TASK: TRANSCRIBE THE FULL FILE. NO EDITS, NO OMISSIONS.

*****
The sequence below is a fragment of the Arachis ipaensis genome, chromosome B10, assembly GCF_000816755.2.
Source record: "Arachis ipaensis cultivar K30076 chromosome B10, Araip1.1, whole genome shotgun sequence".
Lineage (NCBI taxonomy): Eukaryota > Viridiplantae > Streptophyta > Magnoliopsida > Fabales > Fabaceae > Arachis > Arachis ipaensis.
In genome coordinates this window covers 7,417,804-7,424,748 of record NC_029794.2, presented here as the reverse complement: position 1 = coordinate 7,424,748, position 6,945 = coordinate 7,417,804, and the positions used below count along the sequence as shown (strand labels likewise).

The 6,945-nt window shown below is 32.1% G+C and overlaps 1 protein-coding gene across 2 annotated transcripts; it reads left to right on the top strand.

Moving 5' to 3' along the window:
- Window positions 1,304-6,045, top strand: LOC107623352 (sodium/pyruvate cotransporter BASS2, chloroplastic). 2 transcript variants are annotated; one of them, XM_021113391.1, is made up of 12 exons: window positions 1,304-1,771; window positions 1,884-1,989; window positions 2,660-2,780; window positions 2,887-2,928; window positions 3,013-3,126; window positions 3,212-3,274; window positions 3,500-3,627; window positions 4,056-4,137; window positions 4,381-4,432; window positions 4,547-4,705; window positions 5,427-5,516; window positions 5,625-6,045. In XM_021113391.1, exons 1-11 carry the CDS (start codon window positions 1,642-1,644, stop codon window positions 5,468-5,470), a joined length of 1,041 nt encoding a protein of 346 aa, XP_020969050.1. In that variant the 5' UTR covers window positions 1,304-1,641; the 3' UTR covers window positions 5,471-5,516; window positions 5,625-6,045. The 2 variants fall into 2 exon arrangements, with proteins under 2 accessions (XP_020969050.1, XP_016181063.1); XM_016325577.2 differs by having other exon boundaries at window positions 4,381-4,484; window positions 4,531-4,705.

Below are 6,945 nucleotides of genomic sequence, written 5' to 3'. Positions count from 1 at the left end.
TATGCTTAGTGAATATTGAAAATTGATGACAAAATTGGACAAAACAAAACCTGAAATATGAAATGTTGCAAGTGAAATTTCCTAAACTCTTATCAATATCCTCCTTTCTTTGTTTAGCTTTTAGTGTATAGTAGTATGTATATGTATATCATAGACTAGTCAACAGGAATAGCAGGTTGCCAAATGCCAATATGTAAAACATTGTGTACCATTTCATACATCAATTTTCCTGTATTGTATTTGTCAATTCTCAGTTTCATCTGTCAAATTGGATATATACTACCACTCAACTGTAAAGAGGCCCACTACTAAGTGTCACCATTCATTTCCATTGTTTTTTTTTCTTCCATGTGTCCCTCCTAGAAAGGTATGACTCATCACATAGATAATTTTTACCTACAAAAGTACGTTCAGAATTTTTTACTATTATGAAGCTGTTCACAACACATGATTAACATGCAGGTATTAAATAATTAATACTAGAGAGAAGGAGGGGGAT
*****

The sequence below is a fragment of the Arachis ipaensis genome, chromosome B10, assembly GCF_000816755.2.
Source record: "Arachis ipaensis cultivar K30076 chromosome B10, Araip1.1, whole genome shotgun sequence".
Lineage (NCBI taxonomy): Eukaryota > Viridiplantae > Streptophyta > Magnoliopsida > Fabales > Fabaceae > Arachis > Arachis ipaensis.
In genome coordinates this window covers 7,417,804-7,424,748 of record NC_029794.2, presented here as the reverse complement: position 1 = coordinate 7,424,748, position 6,945 = coordinate 7,417,804, and the positions used below count along the sequence as shown (strand labels likewise).

The 6,945-nt window shown below is 32.1% G+C and overlaps 1 protein-coding gene across 2 annotated transcripts; it reads left to right on the top strand.

Moving 5' to 3' along the window:
- Window positions 1,304-6,045, top strand: LOC107623352 (sodium/pyruvate cotransporter BASS2, chloroplastic). 2 transcript variants are annotated; one of them, XM_021113391.1, is made up of 12 exons: window positions 1,304-1,771; window positions 1,884-1,989; window positions 2,660-2,780; window positions 2,887-2,928; window positions 3,013-3,126; window positions 3,212-3,274; window positions 3,500-3,627; window positions 4,056-4,137; window positions 4,381-4,432; window positions 4,547-4,705; window positions 5,427-5,516; window positions 5,625-6,045. In XM_021113391.1, exons 1-11 carry the CDS (start codon window positions 1,642-1,644, stop codon window positions 5,468-5,470), a joined length of 1,041 nt encoding a protein of 346 aa, XP_020969050.1. In that variant the 5' UTR covers window positions 1,304-1,641; the 3' UTR covers window positions 5,471-5,516; window positions 5,625-6,045. The 2 variants fall into 2 exon arrangements, with proteins under 2 accessions (XP_020969050.1, XP_016181063.1); XM_016325577.2 differs by having other exon boundaries at window positions 4,381-4,484; window positions 4,531-4,705.

Below are 6,945 nucleotides of genomic sequence, written 5' to 3'. Positions count from 1 at the left end.
TATGCTTAGTGAATATTGAAAATTGATGACAAAATTGGACAAAACAAAACCTGAAATATGAAATGTTGCAAGTGAAATTTCCTAAACTCTTATCAATATCCTCCTTTCTTTGTTTAGCTTTTAGTGTATAGTAGTATGTATATGTATATCATAGACTAGTCAACAGGAATAGCAGGTTGCCAAATGCCAATATGTAAAACATTGTGTACCATTTCATACATCAATTTTCCTGTATTGTATTTGTCAATTCTCAGTTTCATCTGTCAAATTGGATATATACTACCACTCAACTGTAAAGAGGCCCACTACTAAGTGTCACCATTCATTTCCATTGTTTTTTTTTCTTCCATGTGTCCCTCCTAGAAAGGTATGACTCATCACATAGATAATTTTTACCTACAAAAGTACGTTCAGAATTTTTTACTATTATGAAGCTGTTCACAACACATGATTAACATGCAGGTATTAAATAATTAATACTAGAGAGAAGGAGGGGGAT